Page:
Netanyahu suggests Diaspora is drifting away from Judaism
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Netanyahu suggests Diaspora is drifting away from Judaism

At US meeting, PM says he sought to reassure Jewish leaders on Israel’s commitment to pluralism, democracy

Raphael Ahren is the diplomatic correspondent at The Times of Israel.

Prime Minister Benjamin Netanyahu, left, meeting with US Jewish leaders in New York on September 28, 2018. (PMO)
Prime Minister Benjamin Netanyahu, left, meeting with US Jewish leaders in New York on September 28, 2018. (PMO)

NEW YORK — Prime Minister Benjamin Netanyahu in a conversation with Israeli reporters Friday suggested that the cause of Israel’s troubled relationship with Diaspora Jews was that the latter were moving away from Judaism.

The prime minister, during a wide-ranging interview with the traveling press corps while in the United States, recounted reading an article in Mosaic magazine, which, he said, argued that the problem was not that Israel was drifting away from Diaspora Jewry, or that the Diaspora were drifting away from Israel, but that they were drifting away from Judaism.

“There is a lot of truth in that,” Netanyahu said.

Netanyahu spoke of a meeting he had with representatives of US Jewish groups this week, during which he sought to reassure them over their concerns regarding religious freedom and democratic rights in the Jewish state.

“It was a very candid and wide-ranging conversation,” Netanyahu recounted, adding that he told the Jewish leaders that Israel was moving forward with the construction of an egalitarian prayer plaza at the Western Wall.

“I described plainly and honestly what had transpired — the ultra-Orthodox objections,” he said.

“I said I would move forward in practical terms to prepare the [pluralistic] plaza. Right now we have one step left before work can begin, which is the approval of the district planning committee. That’s the last thing left and then we can get it done.”

The pluralistic platform has become a point of increased friction between Israel and Diaspora Jews.

The original decision to build the pavilion dates back to January 31, 2016, when the government — spurred by decades of high-profile activism by the feminist prayer group Women of the Wall — approved the so-called Western Wall compromise. Painstakingly negotiated since 2012 with leaders of liberal Judaism and other prominent figures, it provided for the construction of a permanent pluralistic area at the site of a currently existing temporary one. Other key aspects of the plan included a single entrance to the area to be shared with the Orthodox gender-segregated prayer plaza, and the establishment of a board of pluralistic Jewry to oversee the mixed-gender area.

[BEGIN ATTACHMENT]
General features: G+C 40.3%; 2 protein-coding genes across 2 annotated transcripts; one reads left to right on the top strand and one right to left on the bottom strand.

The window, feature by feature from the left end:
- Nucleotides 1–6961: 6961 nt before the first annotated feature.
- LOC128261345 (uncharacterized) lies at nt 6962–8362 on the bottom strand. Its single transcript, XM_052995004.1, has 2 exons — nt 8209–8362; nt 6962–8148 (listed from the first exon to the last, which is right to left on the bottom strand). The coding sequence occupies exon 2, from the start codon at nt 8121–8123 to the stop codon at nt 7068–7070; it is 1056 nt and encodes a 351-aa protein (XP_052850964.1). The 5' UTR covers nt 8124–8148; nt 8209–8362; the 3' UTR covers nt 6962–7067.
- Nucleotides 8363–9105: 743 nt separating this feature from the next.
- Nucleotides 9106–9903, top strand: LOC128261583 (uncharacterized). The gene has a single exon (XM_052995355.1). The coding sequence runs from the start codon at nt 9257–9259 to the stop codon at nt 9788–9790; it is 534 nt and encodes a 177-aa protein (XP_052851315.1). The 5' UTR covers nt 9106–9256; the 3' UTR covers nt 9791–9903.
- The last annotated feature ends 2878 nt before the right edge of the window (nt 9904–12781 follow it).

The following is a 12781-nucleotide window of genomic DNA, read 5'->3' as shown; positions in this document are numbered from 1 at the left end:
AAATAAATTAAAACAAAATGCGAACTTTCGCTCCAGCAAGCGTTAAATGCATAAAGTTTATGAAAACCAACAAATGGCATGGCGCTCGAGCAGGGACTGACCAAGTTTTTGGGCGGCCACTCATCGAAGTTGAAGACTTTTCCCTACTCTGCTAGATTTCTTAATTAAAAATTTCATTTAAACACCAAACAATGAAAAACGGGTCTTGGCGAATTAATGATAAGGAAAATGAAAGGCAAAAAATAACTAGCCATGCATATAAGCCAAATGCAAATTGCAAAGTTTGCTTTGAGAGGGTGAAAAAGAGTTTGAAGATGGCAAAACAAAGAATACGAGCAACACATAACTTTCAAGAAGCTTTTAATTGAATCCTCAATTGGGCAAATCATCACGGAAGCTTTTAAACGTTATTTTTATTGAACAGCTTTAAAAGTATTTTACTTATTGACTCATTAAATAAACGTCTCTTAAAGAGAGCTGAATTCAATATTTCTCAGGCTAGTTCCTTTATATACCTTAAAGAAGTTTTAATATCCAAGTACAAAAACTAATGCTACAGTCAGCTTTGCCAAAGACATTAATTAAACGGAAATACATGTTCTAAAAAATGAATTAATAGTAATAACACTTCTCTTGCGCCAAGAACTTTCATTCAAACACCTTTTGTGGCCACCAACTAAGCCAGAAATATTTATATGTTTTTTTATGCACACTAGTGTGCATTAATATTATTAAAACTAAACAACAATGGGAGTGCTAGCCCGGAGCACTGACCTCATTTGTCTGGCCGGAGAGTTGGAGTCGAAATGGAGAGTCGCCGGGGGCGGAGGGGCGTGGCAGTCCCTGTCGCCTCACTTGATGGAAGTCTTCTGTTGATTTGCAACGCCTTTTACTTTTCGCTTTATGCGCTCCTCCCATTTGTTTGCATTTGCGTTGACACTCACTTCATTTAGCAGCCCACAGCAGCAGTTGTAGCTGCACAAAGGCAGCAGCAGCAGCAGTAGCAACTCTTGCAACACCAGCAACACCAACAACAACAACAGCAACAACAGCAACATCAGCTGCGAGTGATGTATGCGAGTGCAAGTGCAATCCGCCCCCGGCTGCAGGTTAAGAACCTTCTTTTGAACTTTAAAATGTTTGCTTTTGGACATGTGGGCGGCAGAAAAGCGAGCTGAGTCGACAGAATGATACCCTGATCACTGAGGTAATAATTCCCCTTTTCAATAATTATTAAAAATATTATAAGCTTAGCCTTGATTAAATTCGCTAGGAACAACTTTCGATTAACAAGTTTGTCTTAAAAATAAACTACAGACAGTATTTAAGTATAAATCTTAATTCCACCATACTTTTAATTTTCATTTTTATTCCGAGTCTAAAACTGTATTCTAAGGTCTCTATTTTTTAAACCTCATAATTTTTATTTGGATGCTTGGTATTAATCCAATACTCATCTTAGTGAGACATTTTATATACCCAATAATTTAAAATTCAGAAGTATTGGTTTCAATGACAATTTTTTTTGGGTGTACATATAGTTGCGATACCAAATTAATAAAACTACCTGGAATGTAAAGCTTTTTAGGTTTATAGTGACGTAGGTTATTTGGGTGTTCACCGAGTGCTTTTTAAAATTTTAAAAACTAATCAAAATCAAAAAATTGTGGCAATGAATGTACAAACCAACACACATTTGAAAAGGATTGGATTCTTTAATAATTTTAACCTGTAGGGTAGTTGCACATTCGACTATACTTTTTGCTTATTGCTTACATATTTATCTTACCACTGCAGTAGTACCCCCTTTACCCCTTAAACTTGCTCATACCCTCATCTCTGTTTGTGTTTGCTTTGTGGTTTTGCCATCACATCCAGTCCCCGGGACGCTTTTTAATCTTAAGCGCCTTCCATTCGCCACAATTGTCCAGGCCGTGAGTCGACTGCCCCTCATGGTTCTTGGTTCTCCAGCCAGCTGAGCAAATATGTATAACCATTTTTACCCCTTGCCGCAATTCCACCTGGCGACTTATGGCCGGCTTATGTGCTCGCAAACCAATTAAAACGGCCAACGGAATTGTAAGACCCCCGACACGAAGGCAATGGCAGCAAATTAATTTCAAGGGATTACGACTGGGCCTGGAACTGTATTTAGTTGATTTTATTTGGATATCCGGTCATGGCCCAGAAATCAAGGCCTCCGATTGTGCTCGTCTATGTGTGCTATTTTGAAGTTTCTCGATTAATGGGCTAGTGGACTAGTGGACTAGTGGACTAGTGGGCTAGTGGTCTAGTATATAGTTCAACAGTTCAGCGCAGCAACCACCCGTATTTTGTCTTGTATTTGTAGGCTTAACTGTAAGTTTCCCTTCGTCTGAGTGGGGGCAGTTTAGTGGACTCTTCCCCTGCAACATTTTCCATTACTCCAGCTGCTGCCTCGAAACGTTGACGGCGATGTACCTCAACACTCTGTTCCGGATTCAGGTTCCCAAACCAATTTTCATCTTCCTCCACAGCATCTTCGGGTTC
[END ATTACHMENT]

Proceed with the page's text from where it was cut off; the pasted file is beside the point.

Prime Minister Benjamin Netanyahu at the Prime Minister’s Office on September 17, 2018. (Hadas Parush/Flash90)

But on June 25, 2017, Netanyahu, facing intense ultra-Orthodox pressure, froze the compromise. While killing off the joint entrance and pluralistic governing board, however, he vowed to continue with the construction of a permanent platform.

He also said Friday that he’d “raised the issue of conversion” with the US Jewish leaders and he detailed government work on the contentious issue, describing a proposal earlier this year to overhaul the system of conversion to Judaism in the country as “very interesting.”

In June, Moshe Nissim, a former justice, finance, and industry minister, presented Netanyahu with a report and recommendations on a proposed bill to streamline conversion into a uniform process under the auspices of a new state-authorized Orthodox body.

The proposal was immediately condemned by Orthodox leaders who urged the premier to bury it, warning it would divide Jewry and facilitate the loss of Jewish heritage.

Ashkenazi Chief Rabbi David Lau (L) and Sephardi Chief Rabbi Yitzhak Yosef convene an emergency meeting against a new proposal to overhaul the conversion to Judaism system in the country on June 3, 2018 (Courtesy of the Chief Rabbinate spokesperson)

“I believe the Moshe Nissim document is very interesting, it’s an important work. It will serve us in our deliberations,” Netanyahu said he told Jewish leaders.

However, he acknowledged to them that a major reform was unlikely to be passed at present do to the objections of ultra-Orthodox members of government.

A recent survey has shown Jewish Israelis seek more liberal religious policies and disapprove of the government’s handling of the issue.

The prime minister said the conversation also focused on Israel’s recent Jewish nation-state law, which enshrines Israel as “the national home of the Jewish people” in its quasi-constitutional Basic Laws, and says “the right to exercise national self-determination in the State of Israel is unique to the Jewish people.”

American Jews expressed grave concerns over the legislation, which has been criticized inside Israel and outside of it as discriminatory towards Arabs and other minorities.

Netanyahu said he had “explained why we had legislated the nation-state law. I explained it step-by-step, and beyond that I explained the issues with balancing the two systems — democratic and national; that the objective was not to disenfranchise anyone, and that it didn’t hurt anyone’s individual rights.”

He claimed Jewish leaders had been receptive to his explanations. “They asked me if I’m ready to speak to Reform and Conservative communities [on the matter]… The answer is yes.”

Netanyahu has called the law “vital” in ensuring that “Israel will remain the Jewish nation-state for generations to come.”

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